This week at Progress Theatre, Adrian Tang directs Henrik Ibsen’s ‘scandalous-for-its-time’ domestic drama A Doll’s House. Written in 1879, Ibsen’s modern tragedy centres on the role of women in a male-dominated society and the secrets and lies festering in middle class marriages.
We follow Nora Helmer, a young, frivolous but loving wife and mother, who’s often treated like a doll by her husband Torvald. From the outside her family looks perfect: Torvald has just landed a plum job as head of the bank, they attend glamorous parties and they are soon to be free from their previous financial insecurity.
But as Nora’s childhood friend Kristine (Juliania Tiu) arrives looking for a job, the secret of a fraudulent loan Nora took out to save her family emerges. She soon comes under threat from blackmailing moneylender Krogstad (Paul Gallantry) leading her marriage and her composure to crumble.
We’re welcomed into a simple and bright Victorian drawing room, decked in paper chains and a Christmas Tree. It’s homely but suitably austere to be the claustrophobic doll’s house. It’s a space in which Nora feels small and not in control.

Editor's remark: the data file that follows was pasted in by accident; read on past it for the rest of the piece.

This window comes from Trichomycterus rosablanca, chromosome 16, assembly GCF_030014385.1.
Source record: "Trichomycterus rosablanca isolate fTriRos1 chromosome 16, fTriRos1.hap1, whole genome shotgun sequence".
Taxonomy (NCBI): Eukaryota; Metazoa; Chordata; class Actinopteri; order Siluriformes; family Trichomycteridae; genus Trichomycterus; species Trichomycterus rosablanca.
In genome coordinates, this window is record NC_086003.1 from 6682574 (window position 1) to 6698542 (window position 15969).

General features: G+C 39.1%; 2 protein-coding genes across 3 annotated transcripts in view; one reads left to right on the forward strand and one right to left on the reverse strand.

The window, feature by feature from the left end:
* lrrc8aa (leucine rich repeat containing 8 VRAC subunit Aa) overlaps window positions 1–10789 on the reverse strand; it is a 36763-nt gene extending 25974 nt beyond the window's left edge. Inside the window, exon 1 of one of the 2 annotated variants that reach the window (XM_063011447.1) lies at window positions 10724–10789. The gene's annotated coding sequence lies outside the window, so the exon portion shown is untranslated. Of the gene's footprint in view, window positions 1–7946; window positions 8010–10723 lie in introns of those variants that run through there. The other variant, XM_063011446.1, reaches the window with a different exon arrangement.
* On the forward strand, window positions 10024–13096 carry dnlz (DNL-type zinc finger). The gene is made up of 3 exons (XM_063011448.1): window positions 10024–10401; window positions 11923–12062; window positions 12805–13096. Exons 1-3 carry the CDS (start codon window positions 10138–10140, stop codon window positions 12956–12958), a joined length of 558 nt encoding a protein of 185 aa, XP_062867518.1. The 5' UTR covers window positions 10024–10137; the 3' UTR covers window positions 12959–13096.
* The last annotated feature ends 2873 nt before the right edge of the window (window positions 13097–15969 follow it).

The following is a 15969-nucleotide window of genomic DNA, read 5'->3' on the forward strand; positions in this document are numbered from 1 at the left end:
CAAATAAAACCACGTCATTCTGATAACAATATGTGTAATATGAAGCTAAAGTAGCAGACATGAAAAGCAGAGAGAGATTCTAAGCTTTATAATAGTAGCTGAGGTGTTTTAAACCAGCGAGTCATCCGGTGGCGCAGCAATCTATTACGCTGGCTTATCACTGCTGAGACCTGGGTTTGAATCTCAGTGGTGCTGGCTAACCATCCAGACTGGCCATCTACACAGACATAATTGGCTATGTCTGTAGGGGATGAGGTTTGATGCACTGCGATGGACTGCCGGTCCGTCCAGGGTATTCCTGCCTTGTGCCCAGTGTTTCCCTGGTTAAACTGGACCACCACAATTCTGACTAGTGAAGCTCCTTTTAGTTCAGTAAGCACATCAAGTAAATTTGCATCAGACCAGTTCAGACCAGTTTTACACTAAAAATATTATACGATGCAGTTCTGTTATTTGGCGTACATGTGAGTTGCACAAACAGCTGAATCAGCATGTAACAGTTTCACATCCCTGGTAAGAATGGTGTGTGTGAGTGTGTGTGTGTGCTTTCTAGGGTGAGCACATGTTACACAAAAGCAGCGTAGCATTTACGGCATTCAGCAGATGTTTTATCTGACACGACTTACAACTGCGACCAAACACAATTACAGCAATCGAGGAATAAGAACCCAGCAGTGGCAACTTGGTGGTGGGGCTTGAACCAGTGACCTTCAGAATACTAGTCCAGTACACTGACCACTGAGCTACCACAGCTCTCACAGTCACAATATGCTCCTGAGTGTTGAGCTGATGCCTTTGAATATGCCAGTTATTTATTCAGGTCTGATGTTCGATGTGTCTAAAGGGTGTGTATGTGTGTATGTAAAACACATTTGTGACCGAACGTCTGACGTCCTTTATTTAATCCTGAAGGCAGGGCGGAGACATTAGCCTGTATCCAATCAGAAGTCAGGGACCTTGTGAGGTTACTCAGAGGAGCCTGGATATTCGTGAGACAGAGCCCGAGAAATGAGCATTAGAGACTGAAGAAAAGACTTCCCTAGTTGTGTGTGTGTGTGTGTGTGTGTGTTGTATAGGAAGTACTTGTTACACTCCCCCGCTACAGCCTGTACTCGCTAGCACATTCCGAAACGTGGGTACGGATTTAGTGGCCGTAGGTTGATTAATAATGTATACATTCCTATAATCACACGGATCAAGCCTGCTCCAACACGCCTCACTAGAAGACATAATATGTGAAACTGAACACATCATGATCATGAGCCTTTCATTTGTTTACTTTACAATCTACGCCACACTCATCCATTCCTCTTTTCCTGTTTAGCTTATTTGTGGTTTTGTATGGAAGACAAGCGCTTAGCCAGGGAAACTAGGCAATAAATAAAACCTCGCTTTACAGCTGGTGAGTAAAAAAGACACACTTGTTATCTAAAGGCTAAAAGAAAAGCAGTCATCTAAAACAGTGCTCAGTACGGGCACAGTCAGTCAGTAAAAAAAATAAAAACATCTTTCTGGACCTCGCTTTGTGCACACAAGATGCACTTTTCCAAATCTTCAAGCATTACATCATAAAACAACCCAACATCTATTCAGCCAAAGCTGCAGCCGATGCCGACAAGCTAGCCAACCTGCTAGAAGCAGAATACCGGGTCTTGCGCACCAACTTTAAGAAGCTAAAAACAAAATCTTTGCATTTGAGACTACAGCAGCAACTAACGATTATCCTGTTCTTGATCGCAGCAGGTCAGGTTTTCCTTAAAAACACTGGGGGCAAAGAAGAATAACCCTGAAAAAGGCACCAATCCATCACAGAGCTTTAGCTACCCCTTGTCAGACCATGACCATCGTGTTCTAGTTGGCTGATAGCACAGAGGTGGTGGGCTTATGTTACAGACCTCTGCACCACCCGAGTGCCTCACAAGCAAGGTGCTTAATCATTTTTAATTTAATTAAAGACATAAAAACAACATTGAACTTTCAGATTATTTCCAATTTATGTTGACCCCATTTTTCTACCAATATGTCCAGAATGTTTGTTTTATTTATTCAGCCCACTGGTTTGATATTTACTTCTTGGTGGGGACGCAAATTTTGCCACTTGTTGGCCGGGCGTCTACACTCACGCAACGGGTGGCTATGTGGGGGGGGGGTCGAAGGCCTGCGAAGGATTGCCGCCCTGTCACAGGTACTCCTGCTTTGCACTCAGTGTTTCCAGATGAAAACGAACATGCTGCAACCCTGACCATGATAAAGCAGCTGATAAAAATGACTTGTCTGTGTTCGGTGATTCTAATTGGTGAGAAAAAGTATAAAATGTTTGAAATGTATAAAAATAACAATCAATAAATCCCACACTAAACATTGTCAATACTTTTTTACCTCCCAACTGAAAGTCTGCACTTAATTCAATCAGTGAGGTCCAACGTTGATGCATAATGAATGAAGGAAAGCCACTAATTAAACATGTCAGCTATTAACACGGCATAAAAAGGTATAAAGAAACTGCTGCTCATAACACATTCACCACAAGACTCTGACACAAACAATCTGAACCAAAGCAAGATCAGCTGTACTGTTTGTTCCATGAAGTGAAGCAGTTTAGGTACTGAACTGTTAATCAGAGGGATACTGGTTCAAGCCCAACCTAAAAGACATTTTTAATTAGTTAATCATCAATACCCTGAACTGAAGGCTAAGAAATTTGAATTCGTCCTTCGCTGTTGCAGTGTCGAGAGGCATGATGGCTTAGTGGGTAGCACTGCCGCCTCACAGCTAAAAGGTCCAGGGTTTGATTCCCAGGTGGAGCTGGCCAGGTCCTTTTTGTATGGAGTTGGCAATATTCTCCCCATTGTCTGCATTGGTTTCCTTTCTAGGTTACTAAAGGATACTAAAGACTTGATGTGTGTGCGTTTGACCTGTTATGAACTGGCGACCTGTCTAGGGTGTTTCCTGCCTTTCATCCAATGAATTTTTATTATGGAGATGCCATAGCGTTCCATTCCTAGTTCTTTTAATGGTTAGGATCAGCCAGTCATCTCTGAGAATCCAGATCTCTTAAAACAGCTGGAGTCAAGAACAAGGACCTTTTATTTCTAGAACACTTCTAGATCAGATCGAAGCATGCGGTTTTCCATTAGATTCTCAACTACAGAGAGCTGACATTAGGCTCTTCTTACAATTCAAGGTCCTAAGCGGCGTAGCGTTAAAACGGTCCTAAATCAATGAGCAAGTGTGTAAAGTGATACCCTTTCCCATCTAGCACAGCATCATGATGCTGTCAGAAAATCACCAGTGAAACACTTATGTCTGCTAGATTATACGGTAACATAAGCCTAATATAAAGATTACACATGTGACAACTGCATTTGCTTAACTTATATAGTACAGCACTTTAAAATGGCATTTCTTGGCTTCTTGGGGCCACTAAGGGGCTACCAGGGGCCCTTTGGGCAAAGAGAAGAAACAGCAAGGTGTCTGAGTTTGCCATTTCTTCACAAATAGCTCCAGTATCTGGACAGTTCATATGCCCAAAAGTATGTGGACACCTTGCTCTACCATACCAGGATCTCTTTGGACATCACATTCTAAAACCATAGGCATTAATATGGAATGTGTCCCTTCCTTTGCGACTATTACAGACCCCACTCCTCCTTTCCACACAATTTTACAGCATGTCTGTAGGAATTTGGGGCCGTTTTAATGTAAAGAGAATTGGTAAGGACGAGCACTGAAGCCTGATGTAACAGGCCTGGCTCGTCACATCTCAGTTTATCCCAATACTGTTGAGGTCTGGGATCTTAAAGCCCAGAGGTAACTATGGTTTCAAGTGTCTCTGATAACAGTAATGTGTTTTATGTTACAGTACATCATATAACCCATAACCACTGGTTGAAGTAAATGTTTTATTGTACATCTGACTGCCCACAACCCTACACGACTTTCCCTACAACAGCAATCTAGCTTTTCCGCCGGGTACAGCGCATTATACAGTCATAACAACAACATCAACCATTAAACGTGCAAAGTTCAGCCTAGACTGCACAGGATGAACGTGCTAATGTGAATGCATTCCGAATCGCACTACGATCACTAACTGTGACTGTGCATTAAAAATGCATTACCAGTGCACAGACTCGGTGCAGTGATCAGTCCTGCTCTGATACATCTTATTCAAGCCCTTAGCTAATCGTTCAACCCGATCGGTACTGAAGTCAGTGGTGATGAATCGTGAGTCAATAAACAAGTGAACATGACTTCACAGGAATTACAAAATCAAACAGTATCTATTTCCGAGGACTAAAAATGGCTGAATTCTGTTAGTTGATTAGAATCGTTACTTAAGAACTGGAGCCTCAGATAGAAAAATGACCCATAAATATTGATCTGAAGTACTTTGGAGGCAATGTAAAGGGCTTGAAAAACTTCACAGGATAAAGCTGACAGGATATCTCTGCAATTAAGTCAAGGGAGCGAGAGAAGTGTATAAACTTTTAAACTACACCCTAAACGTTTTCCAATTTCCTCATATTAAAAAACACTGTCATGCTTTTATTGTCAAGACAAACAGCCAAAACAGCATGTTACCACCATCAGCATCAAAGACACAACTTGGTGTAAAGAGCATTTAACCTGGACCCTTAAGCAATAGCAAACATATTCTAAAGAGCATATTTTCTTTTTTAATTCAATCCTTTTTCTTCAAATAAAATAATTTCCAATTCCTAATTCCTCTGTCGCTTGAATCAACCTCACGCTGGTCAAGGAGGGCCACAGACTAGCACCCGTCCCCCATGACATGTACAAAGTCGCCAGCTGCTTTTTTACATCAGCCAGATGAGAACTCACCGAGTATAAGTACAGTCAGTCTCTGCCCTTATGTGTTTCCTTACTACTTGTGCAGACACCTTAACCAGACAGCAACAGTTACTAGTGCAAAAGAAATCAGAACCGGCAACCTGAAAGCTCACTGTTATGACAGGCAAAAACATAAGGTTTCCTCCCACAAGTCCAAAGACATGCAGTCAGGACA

Tara O’Connor is energetic as Nora. Completely at ease in the character, we first see her as childlike and immature, giddy over receiving pocket money and sneaking macaroons into the house. But Nora soon reveals a stronger core that she conceals from her husband along with the macaroons. She is shrewd and pragmatic, doing what needs to be done to save her family. By the second half, O’Connor shows Nora growing gradually more agitated with her secrets, anxiety crackling from her every move.
As Torvald, Chris Pett is solid, responsible and proper, underestimating his younger wife, who he thinks of as his ‘little skylark’. Their caring but reserved relationship seems closer to father and daughter than partners, clearly showing us where the power lies.
Mikhail Grozny is relaxed and witty as the exhausted Dr Rank. His unspecified terminal illness is hinted at without ever feeling heavy, but his tender story and relationship with Nora passes too quickly to really sit with us.
Adrian Tang’s direction is bold, creative and touching with occasional silent montages of family life moving around the home. This is intriguing as a standalone scene, but overall leaves the production with somewhat of an imbalanced tone between this enchantment and the otherwise understated drama. The second half rises in energy though, leading us to the exhilarating ending as Nora realises her husband isn’t who she thought and that she needs to put herself first.
Go see Tara O’Connor lead Progress Theatre in a strong production of a story of a woman finding her strength and slamming the door on her past.